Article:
There’s a new thing to “like” on Facebook. It’s the post that says “Facebook is in trouble.” Facebook users around the world know thirty-four-year-old Mark Zuckerberg has more explaining to do. But some of those users are deleting their Facebook account because they think Zuckerberg isn’t going to pull his company out of trouble without the government putting some long-needed regulations in place.
It’s not financial trouble that plagues the social media giant. Facebook committed the ultimate social crime. Facebook used people’s data in ways that violate their constitutional right to privacy, according to a Congressional committee. Mark Zuckerberg and his executive team let power and greed be their guiding lights as the company grew into an unstoppable data collector, data seller, and social behavior influencers.
Facebook even gave the Russians a free pass during the 2016 campaign. And that was the Zuckerberg screw-up Congress couldn’t ignore. The Russians found a way to change people’s minds about political issues through bogus Facebook accounts and posts. But that major lack of ethical behavior is just the tip of the recent Facebook crisis.
In 2006, Facebook got in trouble with the Federal Trade Commission for letting people know what their friends bought. And when the company introduced their news feed, Facebook users thought Zuckerberg was out of line. Rather than being a social network that only celebrated accomplishments and comforted human sorrows, through user interactions, Facebook evolved into a privacy nightmare.
Mr. Zuckerberg and his executive team didn’t check how app developers acquired data. Facebook executives allowed a data analytics company to collect data on 50 million Facebook users so Donald Trump’s presidential campaign could use it to influence voters. Zuckerberg apologized in front of Congress for that debacle, and he promised Facebook would address its internal issues and change.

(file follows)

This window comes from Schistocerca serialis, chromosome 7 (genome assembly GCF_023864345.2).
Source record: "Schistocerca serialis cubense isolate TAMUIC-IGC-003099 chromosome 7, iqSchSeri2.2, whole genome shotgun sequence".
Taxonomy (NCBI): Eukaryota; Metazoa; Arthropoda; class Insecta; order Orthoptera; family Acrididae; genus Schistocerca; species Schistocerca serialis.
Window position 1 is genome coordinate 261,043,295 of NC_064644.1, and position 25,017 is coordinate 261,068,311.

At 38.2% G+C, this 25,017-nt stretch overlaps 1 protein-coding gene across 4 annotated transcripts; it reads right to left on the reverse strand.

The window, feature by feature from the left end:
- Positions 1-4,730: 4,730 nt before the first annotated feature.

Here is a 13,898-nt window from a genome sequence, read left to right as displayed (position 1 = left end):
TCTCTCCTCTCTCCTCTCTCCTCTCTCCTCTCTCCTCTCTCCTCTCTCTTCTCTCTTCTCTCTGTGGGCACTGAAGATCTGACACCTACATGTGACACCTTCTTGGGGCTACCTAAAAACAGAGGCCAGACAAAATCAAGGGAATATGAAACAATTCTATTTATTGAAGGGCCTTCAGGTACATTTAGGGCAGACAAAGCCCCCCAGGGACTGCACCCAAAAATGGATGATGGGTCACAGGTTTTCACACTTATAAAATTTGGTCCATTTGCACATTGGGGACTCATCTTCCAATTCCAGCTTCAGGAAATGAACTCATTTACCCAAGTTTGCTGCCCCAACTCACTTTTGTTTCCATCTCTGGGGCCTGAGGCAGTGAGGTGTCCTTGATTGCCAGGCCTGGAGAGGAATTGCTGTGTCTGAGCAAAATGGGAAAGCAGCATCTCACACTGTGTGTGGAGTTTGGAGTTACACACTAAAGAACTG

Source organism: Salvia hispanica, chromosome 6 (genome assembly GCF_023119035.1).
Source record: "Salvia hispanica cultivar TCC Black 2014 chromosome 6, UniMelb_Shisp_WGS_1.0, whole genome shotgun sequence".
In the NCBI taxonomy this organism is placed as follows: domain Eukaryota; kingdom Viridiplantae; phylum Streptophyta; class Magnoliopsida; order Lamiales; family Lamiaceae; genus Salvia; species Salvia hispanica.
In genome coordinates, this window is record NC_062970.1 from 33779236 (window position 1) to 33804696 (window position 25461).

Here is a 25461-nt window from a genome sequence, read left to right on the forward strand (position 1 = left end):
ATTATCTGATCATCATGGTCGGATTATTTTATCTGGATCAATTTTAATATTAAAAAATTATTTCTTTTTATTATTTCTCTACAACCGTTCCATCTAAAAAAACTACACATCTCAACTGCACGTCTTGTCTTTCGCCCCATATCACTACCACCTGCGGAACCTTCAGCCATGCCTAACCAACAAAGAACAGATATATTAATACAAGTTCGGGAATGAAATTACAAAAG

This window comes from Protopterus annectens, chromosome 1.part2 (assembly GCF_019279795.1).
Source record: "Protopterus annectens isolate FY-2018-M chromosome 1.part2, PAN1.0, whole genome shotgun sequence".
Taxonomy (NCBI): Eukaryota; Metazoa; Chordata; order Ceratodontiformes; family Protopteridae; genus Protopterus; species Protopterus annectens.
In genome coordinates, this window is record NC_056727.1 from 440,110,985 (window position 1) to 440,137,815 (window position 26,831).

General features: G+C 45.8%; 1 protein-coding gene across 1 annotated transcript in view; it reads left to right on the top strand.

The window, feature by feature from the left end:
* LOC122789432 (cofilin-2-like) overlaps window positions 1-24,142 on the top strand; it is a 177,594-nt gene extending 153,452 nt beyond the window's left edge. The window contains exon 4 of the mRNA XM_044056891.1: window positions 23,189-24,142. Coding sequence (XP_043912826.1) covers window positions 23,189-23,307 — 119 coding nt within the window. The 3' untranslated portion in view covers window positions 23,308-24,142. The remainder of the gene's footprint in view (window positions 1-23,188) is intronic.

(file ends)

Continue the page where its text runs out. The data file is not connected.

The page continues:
Now that the government has Facebook in its crosshairs, shareholders, employees, and Facebook users want Mark Zuckerberg to resign as chairman of the company. But, Zuckerberg won’t do that. Instead, Facebook President Sheryl Sandberg’s head may roll in order to satisfy the cries of the people who know the company illegally used their data to enhance profits. Zuckerberg stands behind Sandberg. But Zuckerberg knows one of his top executives has to take the fall for their misuse of power and data. Zuckerberg said he’s not going to be chairman forever, but resigning now doesn’t make sense. Mr. Zuckerberg also said he wants to continue to work with Sandberg. But it’s safe to say more heads will roll at Facebook, and one of those heads could be Sandberg’s, according to an NBC News report.